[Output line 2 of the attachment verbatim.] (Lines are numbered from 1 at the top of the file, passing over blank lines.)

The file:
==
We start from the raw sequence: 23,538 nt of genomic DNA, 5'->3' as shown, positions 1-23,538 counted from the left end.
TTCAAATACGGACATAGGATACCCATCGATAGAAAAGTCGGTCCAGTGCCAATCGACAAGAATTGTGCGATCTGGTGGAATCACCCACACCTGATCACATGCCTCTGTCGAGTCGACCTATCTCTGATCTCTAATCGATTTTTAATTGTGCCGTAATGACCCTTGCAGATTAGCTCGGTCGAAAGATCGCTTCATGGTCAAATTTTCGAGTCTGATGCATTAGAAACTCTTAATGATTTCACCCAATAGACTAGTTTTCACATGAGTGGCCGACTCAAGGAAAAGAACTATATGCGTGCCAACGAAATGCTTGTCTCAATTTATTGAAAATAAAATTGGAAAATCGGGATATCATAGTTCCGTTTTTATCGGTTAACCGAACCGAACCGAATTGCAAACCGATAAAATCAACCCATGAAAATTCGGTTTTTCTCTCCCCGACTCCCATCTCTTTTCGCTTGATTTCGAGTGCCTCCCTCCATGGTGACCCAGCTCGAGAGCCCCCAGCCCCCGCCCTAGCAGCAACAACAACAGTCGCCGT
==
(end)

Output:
TTCAAATACGGACATAGGATACCCATCGATAGAAAAGTCGGTCCAGTGCCAATCGACAAGAATTGTGCGATCTGGTGGAATCACCCACACCTGATCACATGCCTCTGTCGAGTCGACCTATCTCTGATCTCTAATCGATTTTTAATTGTGCCGTAATGACCCTTGCAGATTAGCTCGGTCGAAAGATCGCTTCATGGTCAAATTTTCGAGTCTGATGCATTAGAAACTCTTAATGATTTCACCCAATAGACTAGTTTTCACATGAGTGGCCGACTCAAGGAAAAGAACTATATGCGTGCCAACGAAATGCTTGTCTCAATTTATTGAAAATAAAATTGGAAAATCGGGATATCATAGTTCCGTTTTTATCGGTTAACCGAACCGAACCGAATTGCAAACCGATAAAATCAACCCATGAAAATTCGGTTTTTCTCTCCCCGACTCCCATCTCTTTTCGCTTGATTTCGAGTGCCTCCCTCCATGGTGACCCAGCTCGAGAGCCCCCAGCCCCCGCCCTAGCAGCAACAACAACAGTCGCCGT